Kangmin Justin Kim reclaims Cherubino for the lads in The Marriage of Figaro
On Opera

Gelding: the pros

Bring back the castratos? Might as well

This article is taken from the July 2024 issue of The Critic. To get the full magazine why not subscribe? Right now we’re offering five issues for just £10.

It’s not often you hear opera being praised for its progressive zeal. Quite the opposite, in fact: and it’s the people who run it who seem most obsessed with its reactionary infamy — as though it were a drunken uncle at a wedding, liable to do something appalling at any moment. 

Why else go to such lengths to bowdlerise it for their ideal — albeit sadly imaginary — audiences of global majoritarians, the easily offended and general unwashed? 

This happens in all sorts of amusing little ways. I fondly recall performances of HMS Pinafore at Holland Park where the management were so horrified by the idea of Little Buttercup’s gypsy plasma they made her say the line “the bumboat woman has mystic blood …” instead. 

To date, nobody has asked Carmen to sing “Love is a child of the travelling community”, but that’s only because her Guardian-disapproved “racial slur” is safely hidden away behind some impenetrable French words.

Ingeborg Bröcheler as Giulio and Anna Devin as Cleopatra

But in one way, at least, opera genuinely was streets ahead of the social justice curve. These days in the theatre it’s pretty much illegal to have stuff like a male person playing Richard III, so the country is beswaggered with all-female productions, the girls being all gruff and butch and hearty, like one of those old cross-dressed French and Saunders jobs. 

But opera got there first, as I was reminded while watching another female Giulio Cesare strutting around the stage recently, with a blithe disregard for such irrelevancies as sex assigned at birth.

The list of boys-sung-by-girls is distinguished: think of Mozart’s horny page-boy Cherubino in The Marriage of Figaro, or Verdi’s Oscar in Un ballo in maschera, both written for young women. And that’s before you even get to the big ones, like Romeo in Vincenzo Bellini’s I Capuleti e i Montecchi, created for the superstar mezzo Giuditta Grisi, or Octavian in Richard Strauss’s Rosenkavalier.

Okay, so Strauss rather gives the game away by so obviously getting off on the idea of a female Octavian rolling around in the hay with his mistress, the field marshal’s young wife. 

It’s an old story: London audiences of 1735 also got massive kicks out of Handel’s transgressive Alcina, where (among much other fruitful sexual confusion) the hot witch’s nympho sister Morgana pretty much clambers aboard the hero’s fiancée, who for complicated reasons is trying to pass herself off as her own brother.

Men (as usual!) get the bum end of the deal, with only a few panto-crone roles (Poppea’s nurse Arnalta, etc) and the frog-girl Platée in Rameau’s comedy. But possibilities are increasing, though despite the rise of the male counter-tenor falsettist I’ve yet to have the pleasure of seeing a gent singing Carmen: it’s surely in the pipeline.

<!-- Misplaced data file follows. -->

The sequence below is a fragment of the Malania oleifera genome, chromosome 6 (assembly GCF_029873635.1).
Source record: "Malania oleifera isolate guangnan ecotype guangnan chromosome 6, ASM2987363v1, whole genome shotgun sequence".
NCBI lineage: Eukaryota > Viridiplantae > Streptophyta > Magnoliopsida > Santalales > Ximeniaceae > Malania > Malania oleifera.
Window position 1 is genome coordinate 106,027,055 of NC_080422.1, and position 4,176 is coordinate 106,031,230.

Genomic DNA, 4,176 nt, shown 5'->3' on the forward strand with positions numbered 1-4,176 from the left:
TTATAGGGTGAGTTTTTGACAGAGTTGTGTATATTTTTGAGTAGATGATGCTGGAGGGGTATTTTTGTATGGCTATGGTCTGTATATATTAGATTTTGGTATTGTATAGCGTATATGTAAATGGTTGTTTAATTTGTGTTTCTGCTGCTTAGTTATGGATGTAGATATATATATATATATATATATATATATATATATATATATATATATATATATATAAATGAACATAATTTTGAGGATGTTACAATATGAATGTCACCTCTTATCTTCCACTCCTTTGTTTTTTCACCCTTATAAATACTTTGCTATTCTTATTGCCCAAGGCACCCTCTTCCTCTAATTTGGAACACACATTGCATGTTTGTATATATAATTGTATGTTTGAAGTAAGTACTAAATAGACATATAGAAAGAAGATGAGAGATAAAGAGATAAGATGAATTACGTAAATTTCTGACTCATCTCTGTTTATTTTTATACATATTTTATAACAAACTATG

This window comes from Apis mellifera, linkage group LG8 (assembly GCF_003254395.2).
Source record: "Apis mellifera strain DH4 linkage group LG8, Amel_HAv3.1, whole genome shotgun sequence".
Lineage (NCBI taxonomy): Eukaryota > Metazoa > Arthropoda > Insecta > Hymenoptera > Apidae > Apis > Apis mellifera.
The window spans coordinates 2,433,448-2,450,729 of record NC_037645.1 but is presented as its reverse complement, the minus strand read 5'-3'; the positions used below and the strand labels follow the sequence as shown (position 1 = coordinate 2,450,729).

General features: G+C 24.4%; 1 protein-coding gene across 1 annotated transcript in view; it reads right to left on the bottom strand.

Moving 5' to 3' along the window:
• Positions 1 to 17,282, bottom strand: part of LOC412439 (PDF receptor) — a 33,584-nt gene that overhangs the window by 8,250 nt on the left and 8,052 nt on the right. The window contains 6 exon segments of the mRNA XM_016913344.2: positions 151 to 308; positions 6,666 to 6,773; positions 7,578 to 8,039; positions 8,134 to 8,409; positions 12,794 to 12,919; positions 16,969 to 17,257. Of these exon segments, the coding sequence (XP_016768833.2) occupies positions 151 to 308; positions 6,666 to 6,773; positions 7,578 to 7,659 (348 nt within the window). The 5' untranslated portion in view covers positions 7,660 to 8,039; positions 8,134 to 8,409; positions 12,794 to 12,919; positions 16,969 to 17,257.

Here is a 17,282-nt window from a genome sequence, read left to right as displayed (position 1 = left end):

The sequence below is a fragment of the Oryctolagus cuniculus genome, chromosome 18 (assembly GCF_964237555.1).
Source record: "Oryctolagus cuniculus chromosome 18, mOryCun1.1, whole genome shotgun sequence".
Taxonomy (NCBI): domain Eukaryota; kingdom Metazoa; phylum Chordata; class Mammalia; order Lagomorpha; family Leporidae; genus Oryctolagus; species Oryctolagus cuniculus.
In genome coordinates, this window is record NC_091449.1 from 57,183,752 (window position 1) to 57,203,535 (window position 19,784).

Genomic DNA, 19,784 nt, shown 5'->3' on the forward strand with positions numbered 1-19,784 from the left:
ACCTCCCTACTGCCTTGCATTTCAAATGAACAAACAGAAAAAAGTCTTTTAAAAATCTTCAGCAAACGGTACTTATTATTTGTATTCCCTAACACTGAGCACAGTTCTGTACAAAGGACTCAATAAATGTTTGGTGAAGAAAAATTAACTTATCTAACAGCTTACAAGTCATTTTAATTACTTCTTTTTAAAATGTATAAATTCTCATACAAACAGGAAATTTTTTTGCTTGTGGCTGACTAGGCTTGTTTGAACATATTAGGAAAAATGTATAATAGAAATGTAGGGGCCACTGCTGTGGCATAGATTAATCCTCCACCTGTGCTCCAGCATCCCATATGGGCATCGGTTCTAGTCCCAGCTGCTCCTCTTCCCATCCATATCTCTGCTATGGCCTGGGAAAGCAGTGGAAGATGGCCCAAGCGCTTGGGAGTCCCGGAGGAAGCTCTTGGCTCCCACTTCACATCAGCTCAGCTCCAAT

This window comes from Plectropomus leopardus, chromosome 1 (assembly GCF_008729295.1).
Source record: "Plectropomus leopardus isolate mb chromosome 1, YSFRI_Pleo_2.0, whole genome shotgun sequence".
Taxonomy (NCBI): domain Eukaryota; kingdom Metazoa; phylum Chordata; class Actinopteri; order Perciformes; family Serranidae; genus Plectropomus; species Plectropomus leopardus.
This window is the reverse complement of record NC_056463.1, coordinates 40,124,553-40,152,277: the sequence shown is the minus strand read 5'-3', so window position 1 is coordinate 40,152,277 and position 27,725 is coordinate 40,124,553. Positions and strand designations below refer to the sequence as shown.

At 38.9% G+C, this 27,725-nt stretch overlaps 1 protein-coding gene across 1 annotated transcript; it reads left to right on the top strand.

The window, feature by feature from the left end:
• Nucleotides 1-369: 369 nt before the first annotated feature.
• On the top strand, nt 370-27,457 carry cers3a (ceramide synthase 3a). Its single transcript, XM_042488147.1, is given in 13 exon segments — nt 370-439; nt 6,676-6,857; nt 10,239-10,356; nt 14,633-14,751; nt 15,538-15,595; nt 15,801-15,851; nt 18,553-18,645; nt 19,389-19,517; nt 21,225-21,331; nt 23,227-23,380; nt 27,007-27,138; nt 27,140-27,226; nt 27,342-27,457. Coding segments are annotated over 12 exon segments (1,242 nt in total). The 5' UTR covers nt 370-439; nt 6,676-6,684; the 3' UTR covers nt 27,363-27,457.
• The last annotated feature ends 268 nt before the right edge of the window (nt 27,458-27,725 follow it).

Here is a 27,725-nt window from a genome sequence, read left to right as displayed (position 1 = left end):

A low-level sex war is rumbling on, as these chaps reclaim roles that women have come to regard as their own, like Handel’s Caesar, Ruggiero in Alcina and so on. 

Those, of course, were originally sung by castratos. Is it too much to hope for a comeback for these guys, given the trifecta of opera’s voice fetishism, the current craze for self-neutering, and news from the Hay Festival that emasculation is good for you? 

Handel’s Cesare (running all summer at Glyndebourne) and the rest certainly wouldn’t have existed without them: for Handel’s plutocrat backers the top priority was to poach superstar capon Francesco Bernardi, known as Il Senesino (“the little Siennese”, though like most castrati he was notably lanky), then locked into a contract in Dresden. A promise of £2,000 a year — over a quarter mill now — did the trick.

The odds of making the bigtime weren’t that great for the thousands of little Italian boys gelded every year (ad majorem Dei gloriam, as the Church put it, neatly sidestepping the general ban on hacking people about): they were a lot more likely to wind up in a church choir in some dusty bumblefuck — well, if they survived the procedure, as plenty didn’t. 

A simple snip was clearly possible, but it was better to fill the lad up with opium, put him in a hot bath, half throttle him and gently (but not too gently) press the testes until they sort of popped.

But it was definitely worth it. The op preserved the purity of a boy’s singing voice, adding the power, control and musicianship of an adult: while the vocal cords stopped growing, the body, lungs and resonating chambers didn’t. 

It was the perfect, godlike voice: after much training (including teaching them not to make grotesque faces while singing, something that might be usefully reintroduced), the best could hold a note for a whole minute of crescendo and decrescendo, and execute thrilling vocal aerobatics over three octaves up to the mythic high C — all without the frightful gargling sounds women make (or the etiolated Anglican cooing of counter-tenors). 

There were other advantages too: those who freakishly maintained some kind of functioning equipment downstairs were much in demand, while their unusual body development led to other career opportunities, with open-minded fellows like Casanova liking their nice round hips and bottoms, and making good use of their tits.

Just a mad dream, I suppose. But opera, in common with other omelettes, surely requires the occasional sacrifice of eggs.

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